Forced Migration: the 60 million question

Last year just under 60 million people across the world were displaced, either by violence within their own countries or as refugees – the highest number ever. The United Nations Refugee Agency reports that this includes nearly 14 million people newly displaced in 2014. Others have been stranded for long, and lengthening, periods; more than 2.5 million in the Darfur region of Sudan; 1.5 million Afghan’s still living in Pakistan.

On the other side of the equation, less than 127 000 refugees returned home last year, the lowest number in more than 30 years. Given that there is little sign of solutions to the primary conflicts driving forced migration, these numbers will continue to escalate. Rather than in far-away places, the front lines are now the beaches of Italy and Greece, and at Calais.

As many experts have pointed out, the scale of this global displacement makes most existing policies and practices redundant. Apart from the numbers of people involved, there are political and economic interconnections that will make it impossible for governments in the West and North to portray this as an issue in distant lands, amenable to lessons in democracy, well-targeted aid and a firm but fair hand.

The current situation in Syria is bound up in US and EU policies and economic interests in the Middle East and in the stand-off with Russia. The roots of the Taliban are in Western support for insurgents resisting the soviet occupation of Afghanistan.

But for politicians, immigration is a doorstep issue; most people significantly over-estimate the extent of immigration and few politicians have the courage to correct prevalent misinformation.

Consequently, the poorest countries carry a disproportionate burden of response. Lebanon has the highest proportion of refugees, with 232 per thousand residents. Jordan carries the next heaviest burden with 87 refugees per thousand. One in four refugees now finds shelter in middle or low income countries, with Turkey, Iran and Pakistan taking the largest numbers. This, in turn, risks destabilizing already fragile economies, leading to still-greater migration.

In comparison, the country with the highest proportion of refugees in Europe is Sweden, with 15 refugees per thousand residents. The United Nations’ special rapporteur for the rights of migrants has called on the European Union to host one million Syrian refugees. While this has been dismissed as an impossibility by some EU governments, the overall population of Europe is 740 million. Were the EU as a whole to offer refuge to a million more, this would increase their overall refugee ratio by less than one per thousand – a fraction of the burden being carried by poor countries such as Lebanon, Jordan, Kenya and Ethiopia.

The latest European Union response to the current Mediterranean migrant crisis demonstrates starkly the lack of fit between proffered solutions and the extent of the problem. The offer of asylum to 40 000 refugees currently in Italy and Greece will be welcomed by those who will benefit but will leave many times more without resolution. The accompanying resettlement scheme for up to 20 000 Syrian and Eritreans is voluntary; the UK has already declined to take part.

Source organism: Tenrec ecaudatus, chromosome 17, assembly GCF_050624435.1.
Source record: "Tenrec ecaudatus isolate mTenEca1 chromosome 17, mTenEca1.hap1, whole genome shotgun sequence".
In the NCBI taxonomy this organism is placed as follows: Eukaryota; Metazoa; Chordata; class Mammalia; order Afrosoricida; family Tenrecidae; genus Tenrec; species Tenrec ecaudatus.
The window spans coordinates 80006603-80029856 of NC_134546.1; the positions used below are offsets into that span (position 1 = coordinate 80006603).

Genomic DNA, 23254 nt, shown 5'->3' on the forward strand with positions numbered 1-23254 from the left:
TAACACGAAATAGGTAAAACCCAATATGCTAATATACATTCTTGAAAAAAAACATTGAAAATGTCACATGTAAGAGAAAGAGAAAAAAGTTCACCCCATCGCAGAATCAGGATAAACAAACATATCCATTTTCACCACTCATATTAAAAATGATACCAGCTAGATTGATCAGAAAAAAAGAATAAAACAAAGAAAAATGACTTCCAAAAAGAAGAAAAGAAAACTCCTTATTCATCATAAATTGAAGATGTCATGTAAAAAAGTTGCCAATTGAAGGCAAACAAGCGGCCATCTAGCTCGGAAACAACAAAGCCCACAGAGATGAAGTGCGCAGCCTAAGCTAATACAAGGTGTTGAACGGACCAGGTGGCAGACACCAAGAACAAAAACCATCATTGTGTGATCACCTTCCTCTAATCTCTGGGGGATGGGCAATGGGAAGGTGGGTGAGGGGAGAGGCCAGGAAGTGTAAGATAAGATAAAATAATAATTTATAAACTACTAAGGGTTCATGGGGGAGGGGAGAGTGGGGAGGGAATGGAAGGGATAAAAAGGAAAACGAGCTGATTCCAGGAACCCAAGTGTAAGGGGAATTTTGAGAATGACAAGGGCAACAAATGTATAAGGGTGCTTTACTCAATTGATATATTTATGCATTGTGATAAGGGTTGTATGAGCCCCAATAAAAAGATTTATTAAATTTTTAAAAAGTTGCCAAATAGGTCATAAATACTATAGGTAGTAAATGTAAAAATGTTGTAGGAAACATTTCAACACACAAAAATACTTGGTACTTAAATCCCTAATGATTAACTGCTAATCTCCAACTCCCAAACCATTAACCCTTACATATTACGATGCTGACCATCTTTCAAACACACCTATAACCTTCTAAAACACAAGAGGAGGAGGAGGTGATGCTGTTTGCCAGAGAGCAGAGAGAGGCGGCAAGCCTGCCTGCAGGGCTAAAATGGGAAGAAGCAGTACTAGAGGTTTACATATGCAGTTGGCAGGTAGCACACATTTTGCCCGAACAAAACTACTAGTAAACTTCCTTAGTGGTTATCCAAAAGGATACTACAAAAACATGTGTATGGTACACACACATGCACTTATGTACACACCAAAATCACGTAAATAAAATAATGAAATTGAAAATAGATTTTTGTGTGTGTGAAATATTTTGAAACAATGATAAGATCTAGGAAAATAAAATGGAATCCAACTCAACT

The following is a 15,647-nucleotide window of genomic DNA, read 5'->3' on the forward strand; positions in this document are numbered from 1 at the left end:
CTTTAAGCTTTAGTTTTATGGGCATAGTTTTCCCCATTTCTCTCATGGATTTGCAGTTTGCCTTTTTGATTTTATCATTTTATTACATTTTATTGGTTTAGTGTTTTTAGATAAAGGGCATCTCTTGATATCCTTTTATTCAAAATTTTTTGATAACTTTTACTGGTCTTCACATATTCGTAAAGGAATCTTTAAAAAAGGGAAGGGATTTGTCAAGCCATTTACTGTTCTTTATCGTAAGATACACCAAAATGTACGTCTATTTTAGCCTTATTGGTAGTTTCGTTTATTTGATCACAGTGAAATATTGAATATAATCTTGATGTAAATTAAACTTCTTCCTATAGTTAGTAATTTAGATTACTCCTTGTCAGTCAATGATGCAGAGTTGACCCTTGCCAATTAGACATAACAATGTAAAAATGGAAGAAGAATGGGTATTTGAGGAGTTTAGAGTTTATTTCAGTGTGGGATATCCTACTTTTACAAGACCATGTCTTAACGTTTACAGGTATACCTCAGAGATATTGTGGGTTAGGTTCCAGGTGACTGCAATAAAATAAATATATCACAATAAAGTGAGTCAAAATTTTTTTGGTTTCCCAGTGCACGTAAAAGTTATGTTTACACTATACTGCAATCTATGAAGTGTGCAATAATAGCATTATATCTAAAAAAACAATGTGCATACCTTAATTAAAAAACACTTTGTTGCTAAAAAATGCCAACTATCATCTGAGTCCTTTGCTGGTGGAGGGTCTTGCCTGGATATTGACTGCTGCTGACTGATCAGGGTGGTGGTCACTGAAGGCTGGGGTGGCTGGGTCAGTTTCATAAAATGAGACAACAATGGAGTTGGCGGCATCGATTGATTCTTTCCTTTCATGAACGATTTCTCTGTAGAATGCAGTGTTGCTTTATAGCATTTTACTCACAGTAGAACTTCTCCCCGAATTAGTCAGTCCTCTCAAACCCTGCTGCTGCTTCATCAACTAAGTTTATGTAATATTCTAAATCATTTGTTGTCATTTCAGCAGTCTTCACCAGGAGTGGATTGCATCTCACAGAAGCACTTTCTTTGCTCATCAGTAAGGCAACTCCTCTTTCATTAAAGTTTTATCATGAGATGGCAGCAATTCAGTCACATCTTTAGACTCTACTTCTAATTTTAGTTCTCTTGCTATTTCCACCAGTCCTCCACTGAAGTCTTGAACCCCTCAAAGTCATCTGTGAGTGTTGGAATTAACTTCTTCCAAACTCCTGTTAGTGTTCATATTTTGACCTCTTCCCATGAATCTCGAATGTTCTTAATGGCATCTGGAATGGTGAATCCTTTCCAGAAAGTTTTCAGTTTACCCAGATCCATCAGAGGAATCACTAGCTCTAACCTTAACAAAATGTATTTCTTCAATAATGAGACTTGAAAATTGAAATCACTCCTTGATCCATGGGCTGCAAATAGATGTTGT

One key deficiency is that approaches are being developed without consultation with refugees. François Crépeau, the UN’s special rapporteur:

Think about trying to make policies about women without consulting women. The policies that we made before women got the right to vote were policies based on fantasies – the fantasies that we men had about women. That’s the problem today: most of our immigration policies are based on this nationalist, populist discourse which has been prevailing in Europe and elsewhere now for the past 30, 40 years.

There is a particular role for education in developing such long-term policies. The United Nations estimates that about half of those displaced are children. Crépeau makes the point that migration is generational; full economic integration may take several generations to achieve and this requires education policies that can stimulate innovation and contribute to the development of the labour market.

The eventual reconstruction of countries damaged by conflicts will require appropriate levels of expertise that must be developed in exile. As Turkey has found, as one of the countries bearing the primary burden of displacement from Syria, universities need to anticipate and plan for the future needs of young adults who have been caught up in the consequences of sustained conflicts.

António Guterres, the United Nations High Commissioner for Refugees, in releasing the latest report on global displacement:

For an age of unprecedented mass displacement, we need an unprecedented humanitarian response and a renewed global commitment to tolerance and protection for people fleeing conflict and persecution.

**

Somini Sengupta, New York Times, June 18 2015. “60 Million People Fleeing Chaotic Lands, U.N. Says”.

Patrick Kingsley and Sam Jones, 26 June 2015. “EU sidestep on migrants will do nothing to curb Mediterranean death toll”. http://www.theguardian.com/world/2015/jun/26/eu-sidestep-migrants-mediterranean-death-toll

Sam Jones, Guardian Global Development, 30 June 2015. “EU needs 25-year plan to deal with migrants, says UN envoy”.

http://www.theguardian.com/global-development/2015/jun/30/eu-needs-25-year-plan-deal-with-migrants-says-un-envoy?CMP=EMCGBLEML1625

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